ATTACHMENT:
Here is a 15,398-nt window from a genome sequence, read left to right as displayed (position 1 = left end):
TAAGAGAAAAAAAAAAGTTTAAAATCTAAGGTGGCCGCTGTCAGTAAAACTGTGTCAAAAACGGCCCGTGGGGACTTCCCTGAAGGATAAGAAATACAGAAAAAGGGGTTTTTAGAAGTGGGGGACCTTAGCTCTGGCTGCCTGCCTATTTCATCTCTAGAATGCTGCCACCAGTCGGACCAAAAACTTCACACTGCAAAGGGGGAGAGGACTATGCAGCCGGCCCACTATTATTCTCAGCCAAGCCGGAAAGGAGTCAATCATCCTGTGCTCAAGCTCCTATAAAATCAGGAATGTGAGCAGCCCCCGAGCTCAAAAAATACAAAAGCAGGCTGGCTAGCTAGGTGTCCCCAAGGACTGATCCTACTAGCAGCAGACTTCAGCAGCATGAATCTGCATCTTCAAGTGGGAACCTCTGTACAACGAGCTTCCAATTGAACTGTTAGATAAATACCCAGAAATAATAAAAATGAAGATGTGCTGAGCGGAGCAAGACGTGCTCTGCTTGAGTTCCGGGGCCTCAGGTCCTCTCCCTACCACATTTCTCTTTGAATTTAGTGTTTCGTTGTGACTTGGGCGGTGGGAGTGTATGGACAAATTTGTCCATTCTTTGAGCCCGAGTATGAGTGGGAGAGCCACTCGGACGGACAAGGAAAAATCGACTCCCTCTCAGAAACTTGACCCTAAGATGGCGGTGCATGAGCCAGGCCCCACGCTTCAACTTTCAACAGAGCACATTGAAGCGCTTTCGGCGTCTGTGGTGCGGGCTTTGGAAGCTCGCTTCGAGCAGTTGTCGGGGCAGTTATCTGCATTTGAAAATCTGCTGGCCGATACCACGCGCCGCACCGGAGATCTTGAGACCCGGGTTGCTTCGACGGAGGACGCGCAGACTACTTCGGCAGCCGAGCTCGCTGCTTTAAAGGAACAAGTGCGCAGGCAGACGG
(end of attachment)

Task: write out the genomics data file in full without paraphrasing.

Here is a 15,398-nt window from a genome sequence, read left to right as displayed (position 1 = left end):
TAAGAGAAAAAAAAAAGTTTAAAATCTAAGGTGGCCGCTGTCAGTAAAACTGTGTCAAAAACGGCCCGTGGGGACTTCCCTGAAGGATAAGAAATACAGAAAAAGGGGTTTTTAGAAGTGGGGGACCTTAGCTCTGGCTGCCTGCCTATTTCATCTCTAGAATGCTGCCACCAGTCGGACCAAAAACTTCACACTGCAAAGGGGGAGAGGACTATGCAGCCGGCCCACTATTATTCTCAGCCAAGCCGGAAAGGAGTCAATCATCCTGTGCTCAAGCTCCTATAAAATCAGGAATGTGAGCAGCCCCCGAGCTCAAAAAATACAAAAGCAGGCTGGCTAGCTAGGTGTCCCCAAGGACTGATCCTACTAGCAGCAGACTTCAGCAGCATGAATCTGCATCTTCAAGTGGGAACCTCTGTACAACGAGCTTCCAATTGAACTGTTAGATAAATACCCAGAAATAATAAAAATGAAGATGTGCTGAGCGGAGCAAGACGTGCTCTGCTTGAGTTCCGGGGCCTCAGGTCCTCTCCCTACCACATTTCTCTTTGAATTTAGTGTTTCGTTGTGACTTGGGCGGTGGGAGTGTATGGACAAATTTGTCCATTCTTTGAGCCCGAGTATGAGTGGGAGAGCCACTCGGACGGACAAGGAAAAATCGACTCCCTCTCAGAAACTTGACCCTAAGATGGCGGTGCATGAGCCAGGCCCCACGCTTCAACTTTCAACAGAGCACATTGAAGCGCTTTCGGCGTCTGTGGTGCGGGCTTTGGAAGCTCGCTTCGAGCAGTTGTCGGGGCAGTTATCTGCATTTGAAAATCTGCTGGCCGATACCACGCGCCGCACCGGAGATCTTGAGACCCGGGTTGCTTCGACGGAGGACGCGCAGACTACTTCGGCAGCCGAGCTCGCTGCTTTAAAGGAACAAGTGCGCAGGCAGACGG